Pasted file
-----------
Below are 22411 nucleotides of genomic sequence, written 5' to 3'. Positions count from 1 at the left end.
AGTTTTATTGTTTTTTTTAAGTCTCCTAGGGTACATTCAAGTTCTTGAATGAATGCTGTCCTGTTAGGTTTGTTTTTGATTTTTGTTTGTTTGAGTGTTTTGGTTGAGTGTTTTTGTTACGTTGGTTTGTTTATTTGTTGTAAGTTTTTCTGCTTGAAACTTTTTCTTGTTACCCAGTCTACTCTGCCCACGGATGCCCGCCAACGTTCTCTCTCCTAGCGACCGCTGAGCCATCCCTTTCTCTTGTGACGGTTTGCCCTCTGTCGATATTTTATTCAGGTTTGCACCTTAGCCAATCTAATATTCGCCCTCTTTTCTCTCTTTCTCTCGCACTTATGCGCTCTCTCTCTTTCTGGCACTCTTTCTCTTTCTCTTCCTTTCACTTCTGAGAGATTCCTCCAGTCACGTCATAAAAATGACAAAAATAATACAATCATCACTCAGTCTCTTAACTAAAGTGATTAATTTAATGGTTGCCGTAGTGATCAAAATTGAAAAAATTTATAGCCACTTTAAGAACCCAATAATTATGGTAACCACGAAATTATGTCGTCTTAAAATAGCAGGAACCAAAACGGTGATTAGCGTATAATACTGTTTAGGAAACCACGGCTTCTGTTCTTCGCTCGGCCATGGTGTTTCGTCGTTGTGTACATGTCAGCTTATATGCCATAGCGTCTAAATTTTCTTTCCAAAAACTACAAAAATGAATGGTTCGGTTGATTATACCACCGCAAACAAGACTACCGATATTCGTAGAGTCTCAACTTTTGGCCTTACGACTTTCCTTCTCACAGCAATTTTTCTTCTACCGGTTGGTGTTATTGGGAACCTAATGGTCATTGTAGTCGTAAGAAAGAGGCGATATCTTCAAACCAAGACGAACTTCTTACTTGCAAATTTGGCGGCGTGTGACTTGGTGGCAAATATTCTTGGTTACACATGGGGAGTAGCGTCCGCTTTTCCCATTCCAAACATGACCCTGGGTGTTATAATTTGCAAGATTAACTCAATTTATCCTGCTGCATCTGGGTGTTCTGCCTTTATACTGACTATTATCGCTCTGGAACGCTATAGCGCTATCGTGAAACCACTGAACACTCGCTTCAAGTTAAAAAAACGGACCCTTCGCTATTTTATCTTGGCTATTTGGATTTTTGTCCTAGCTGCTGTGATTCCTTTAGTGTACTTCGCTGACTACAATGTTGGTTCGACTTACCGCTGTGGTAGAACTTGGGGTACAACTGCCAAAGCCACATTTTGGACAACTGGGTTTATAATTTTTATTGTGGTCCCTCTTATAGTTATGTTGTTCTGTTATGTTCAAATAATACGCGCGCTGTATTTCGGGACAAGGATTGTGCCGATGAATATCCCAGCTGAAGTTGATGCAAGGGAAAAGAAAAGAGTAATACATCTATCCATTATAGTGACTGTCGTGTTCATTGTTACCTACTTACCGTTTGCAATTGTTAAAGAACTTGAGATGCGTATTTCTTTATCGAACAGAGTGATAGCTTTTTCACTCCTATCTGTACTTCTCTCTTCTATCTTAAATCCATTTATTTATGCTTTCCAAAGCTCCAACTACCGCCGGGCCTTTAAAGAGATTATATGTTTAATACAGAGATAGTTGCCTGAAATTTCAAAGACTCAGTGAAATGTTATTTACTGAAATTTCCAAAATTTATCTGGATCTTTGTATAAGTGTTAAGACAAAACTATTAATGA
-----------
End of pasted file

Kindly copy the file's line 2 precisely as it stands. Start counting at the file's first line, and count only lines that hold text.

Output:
AGTTTTATTGTTTTTTTTAAGTCTCCTAGGGTACATTCAAGTTCTTGAATGAATGCTGTCCTGTTAGGTTTGTTTTTGATTTTTGTTTGTTTGAGTGTTTTGGTTGAGTGTTTTTGTTACGTTGGTTTGTTTATTTGTTGTAAGTTTTTCTGCTTGAAACTTTTTCTTGTTACCCAGTCTACTCTGCCCACGGATGCCCGCCAACGTTCTCTCTCCTAGCGACCGCTGAGCCATCCCTTTCTCTTGTGACGGTTTGCCCTCTGTCGATATTTTATTCAGGTTTGCACCTTAGCCAATCTAATATTCGCCCTCTTTTCTCTCTTTCTCTCGCACTTATGCGCTCTCTCTCTTTCTGGCACTCTTTCTCTTTCTCTTCCTTTCACTTCTGAGAGATTCCTCCAGTCACGTCATAAAAATGACAAAAATAATACAATCATCACTCAGTCTCTTAACTAAAGTGATTAATTTAATGGTTGCCGTAGTGATCAAAATTGAAAAAATTTATAGCCACTTTAAGAACCCAATAATTATGGTAACCACGAAATTATGTCGTCTTAAAATAGCAGGAACCAAAACGGTGATTAGCGTATAATACTGTTTAGGAAACCACGGCTTCTGTTCTTCGCTCGGCCATGGTGTTTCGTCGTTGTGTACATGTCAGCTTATATGCCATAGCGTCTAAATTTTCTTTCCAAAAACTACAAAAATGAATGGTTCGGTTGATTATACCACCGCAAACAAGACTACCGATATTCGTAGAGTCTCAACTTTTGGCCTTACGACTTTCCTTCTCACAGCAATTTTTCTTCTACCGGTTGGTGTTATTGGGAACCTAATGGTCATTGTAGTCGTAAGAAAGAGGCGATATCTTCAAACCAAGACGAACTTCTTACTTGCAAATTTGGCGGCGTGTGACTTGGTGGCAAATATTCTTGGTTACACATGGGGAGTAGCGTCCGCTTTTCCCATTCCAAACATGACCCTGGGTGTTATAATTTGCAAGATTAACTCAATTTATCCTGCTGCATCTGGGTGTTCTGCCTTTATACTGACTATTATCGCTCTGGAACGCTATAGCGCTATCGTGAAACCACTGAACACTCGCTTCAAGTTAAAAAAACGGACCCTTCGCTATTTTATCTTGGCTATTTGGATTTTTGTCCTAGCTGCTGTGATTCCTTTAGTGTACTTCGCTGACTACAATGTTGGTTCGACTTACCGCTGTGGTAGAACTTGGGGTACAACTGCCAAAGCCACATTTTGGACAACTGGGTTTATAATTTTTATTGTGGTCCCTCTTATAGTTATGTTGTTCTGTTATGTTCAAATAATACGCGCGCTGTATTTCGGGACAAGGATTGTGCCGATGAATATCCCAGCTGAAGTTGATGCAAGGGAAAAGAAAAGAGTAATACATCTATCCATTATAGTGACTGTCGTGTTCATTGTTACCTACTTACCGTTTGCAATTGTTAAAGAACTTGAGATGCGTATTTCTTTATCGAACAGAGTGATAGCTTTTTCACTCCTATCTGTACTTCTCTCTTCTATCTTAAATCCATTTATTTATGCTTTCCAAAGCTCCAACTACCGCCGGGCCTTTAAAGAGATTATATGTTTAATACAGAGATAGTTGCCTGAAATTTCAAAGACTCAGTGAAATGTTATTTACTGAAATTTCCAAAATTTATCTGGATCTTTGTATAAGTGTTAAGACAAAACTATTAATGA